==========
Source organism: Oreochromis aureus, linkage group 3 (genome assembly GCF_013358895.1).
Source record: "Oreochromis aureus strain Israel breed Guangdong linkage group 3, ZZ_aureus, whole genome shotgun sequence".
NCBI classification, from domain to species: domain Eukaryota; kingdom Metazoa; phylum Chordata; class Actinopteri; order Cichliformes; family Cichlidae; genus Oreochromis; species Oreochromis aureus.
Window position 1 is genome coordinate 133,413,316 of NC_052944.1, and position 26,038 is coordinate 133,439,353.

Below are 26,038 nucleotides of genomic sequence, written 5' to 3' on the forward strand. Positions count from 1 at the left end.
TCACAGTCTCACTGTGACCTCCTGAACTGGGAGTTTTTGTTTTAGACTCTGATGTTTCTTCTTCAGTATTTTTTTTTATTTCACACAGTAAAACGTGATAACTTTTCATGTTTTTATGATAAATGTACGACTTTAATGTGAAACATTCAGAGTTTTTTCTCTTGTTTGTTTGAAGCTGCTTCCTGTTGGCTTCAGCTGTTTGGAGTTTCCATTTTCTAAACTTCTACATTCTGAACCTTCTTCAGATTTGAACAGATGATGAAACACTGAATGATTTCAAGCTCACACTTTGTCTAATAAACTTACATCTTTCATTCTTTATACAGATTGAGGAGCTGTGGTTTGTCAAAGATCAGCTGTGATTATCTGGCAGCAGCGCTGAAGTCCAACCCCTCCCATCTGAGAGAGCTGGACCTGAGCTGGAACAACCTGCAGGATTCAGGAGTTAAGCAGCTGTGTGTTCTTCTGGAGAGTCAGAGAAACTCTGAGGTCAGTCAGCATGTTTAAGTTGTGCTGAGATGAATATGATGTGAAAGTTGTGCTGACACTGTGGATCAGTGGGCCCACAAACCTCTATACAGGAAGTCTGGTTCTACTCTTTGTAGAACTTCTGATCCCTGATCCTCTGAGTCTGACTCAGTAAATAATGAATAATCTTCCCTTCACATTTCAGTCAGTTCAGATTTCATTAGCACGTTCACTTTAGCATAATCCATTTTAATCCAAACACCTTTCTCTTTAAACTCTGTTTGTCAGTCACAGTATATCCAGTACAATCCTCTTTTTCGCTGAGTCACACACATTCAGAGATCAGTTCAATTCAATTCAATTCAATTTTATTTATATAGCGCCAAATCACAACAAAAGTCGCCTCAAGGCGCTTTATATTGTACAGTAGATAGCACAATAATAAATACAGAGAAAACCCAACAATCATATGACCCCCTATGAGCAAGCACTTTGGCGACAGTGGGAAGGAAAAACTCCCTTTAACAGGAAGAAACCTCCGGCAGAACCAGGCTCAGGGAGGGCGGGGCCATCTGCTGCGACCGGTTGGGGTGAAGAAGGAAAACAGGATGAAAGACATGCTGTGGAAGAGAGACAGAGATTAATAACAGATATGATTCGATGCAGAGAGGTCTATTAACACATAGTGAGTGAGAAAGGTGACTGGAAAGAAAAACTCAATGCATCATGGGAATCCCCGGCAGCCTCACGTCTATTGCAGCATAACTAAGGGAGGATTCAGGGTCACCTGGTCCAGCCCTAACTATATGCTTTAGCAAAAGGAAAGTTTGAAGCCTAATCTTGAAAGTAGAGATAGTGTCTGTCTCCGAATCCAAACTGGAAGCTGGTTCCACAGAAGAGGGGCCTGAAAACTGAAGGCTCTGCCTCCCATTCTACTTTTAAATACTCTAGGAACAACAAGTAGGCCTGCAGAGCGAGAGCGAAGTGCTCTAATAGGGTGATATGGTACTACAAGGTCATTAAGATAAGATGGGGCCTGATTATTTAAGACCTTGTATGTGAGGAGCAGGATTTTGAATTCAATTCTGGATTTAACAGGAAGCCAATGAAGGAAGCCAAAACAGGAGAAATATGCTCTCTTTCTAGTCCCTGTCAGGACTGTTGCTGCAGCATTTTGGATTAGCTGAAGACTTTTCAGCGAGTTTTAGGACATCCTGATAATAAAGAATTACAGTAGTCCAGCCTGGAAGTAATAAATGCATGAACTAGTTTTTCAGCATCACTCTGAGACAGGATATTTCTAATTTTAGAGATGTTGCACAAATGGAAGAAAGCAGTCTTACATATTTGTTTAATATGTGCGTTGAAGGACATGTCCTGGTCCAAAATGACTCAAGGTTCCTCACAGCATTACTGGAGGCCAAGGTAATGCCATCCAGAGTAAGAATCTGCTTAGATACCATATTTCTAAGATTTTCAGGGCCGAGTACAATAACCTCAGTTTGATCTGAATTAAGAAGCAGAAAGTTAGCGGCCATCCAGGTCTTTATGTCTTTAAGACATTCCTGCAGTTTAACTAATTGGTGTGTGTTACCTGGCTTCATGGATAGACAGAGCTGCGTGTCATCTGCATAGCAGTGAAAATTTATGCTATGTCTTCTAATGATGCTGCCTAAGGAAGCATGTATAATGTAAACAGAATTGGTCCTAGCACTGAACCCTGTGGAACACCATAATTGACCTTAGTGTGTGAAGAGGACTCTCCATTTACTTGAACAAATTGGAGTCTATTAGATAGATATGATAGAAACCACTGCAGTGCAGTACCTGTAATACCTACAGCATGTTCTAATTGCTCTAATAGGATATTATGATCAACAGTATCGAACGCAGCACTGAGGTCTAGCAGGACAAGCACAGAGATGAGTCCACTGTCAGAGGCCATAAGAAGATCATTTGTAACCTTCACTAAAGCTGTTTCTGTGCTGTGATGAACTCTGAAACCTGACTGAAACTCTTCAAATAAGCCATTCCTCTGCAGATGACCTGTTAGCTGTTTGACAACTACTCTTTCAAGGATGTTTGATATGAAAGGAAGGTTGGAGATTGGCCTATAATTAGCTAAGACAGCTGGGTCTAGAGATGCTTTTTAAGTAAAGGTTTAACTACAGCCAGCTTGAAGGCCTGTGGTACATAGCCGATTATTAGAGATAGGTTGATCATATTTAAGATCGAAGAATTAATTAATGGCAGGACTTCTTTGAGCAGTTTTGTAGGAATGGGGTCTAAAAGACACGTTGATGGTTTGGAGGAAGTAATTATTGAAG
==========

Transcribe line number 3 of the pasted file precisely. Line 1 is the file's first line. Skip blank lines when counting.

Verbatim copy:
NCBI classification, from domain to species: domain Eukaryota; kingdom Metazoa; phylum Chordata; class Actinopteri; order Cichliformes; family Cichlidae; genus Oreochromis; species Oreochromis aureus.